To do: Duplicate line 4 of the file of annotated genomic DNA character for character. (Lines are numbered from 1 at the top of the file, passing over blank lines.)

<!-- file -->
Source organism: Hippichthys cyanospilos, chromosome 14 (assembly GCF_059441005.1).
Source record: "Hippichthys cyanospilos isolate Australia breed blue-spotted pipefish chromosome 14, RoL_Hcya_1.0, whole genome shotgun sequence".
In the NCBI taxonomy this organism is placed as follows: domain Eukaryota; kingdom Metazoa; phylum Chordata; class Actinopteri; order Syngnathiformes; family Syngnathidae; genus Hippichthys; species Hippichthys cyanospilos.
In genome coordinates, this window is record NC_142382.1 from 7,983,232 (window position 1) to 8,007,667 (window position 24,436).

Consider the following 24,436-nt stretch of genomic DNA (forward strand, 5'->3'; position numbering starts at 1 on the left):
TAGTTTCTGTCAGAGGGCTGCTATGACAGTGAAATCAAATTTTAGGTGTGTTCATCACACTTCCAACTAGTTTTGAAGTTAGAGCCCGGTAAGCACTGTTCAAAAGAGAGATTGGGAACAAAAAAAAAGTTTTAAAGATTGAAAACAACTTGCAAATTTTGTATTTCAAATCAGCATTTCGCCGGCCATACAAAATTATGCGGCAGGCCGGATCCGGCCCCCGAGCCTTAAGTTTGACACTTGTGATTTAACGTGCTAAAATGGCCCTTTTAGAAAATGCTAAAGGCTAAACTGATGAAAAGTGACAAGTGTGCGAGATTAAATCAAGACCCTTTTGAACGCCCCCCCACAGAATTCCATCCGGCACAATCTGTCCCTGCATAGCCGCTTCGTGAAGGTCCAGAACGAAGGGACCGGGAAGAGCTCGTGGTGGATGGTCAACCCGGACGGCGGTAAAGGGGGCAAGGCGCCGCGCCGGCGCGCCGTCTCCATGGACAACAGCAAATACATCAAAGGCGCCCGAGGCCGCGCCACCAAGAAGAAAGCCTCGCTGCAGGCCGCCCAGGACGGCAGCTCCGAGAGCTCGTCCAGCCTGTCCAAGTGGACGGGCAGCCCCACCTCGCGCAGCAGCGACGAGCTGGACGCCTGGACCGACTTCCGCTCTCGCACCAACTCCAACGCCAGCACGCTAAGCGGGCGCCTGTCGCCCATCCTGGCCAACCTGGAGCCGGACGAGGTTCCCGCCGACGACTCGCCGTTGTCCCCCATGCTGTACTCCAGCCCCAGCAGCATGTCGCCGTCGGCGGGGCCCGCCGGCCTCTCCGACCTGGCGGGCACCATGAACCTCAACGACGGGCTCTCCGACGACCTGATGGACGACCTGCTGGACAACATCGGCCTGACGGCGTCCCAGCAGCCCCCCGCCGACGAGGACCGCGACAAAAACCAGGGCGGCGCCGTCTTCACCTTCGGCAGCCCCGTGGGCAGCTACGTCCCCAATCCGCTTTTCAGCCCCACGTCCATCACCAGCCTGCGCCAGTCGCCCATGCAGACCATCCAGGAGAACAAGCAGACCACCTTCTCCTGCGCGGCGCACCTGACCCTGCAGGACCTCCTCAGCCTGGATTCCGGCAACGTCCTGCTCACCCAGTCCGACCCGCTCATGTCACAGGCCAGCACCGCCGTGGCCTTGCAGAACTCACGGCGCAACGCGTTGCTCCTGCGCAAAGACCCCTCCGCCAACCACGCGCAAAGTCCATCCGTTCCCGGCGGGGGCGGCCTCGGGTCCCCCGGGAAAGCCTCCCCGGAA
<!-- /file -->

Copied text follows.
In genome coordinates, this window is record NC_142382.1 from 7,983,232 (window position 1) to 8,007,667 (window position 24,436).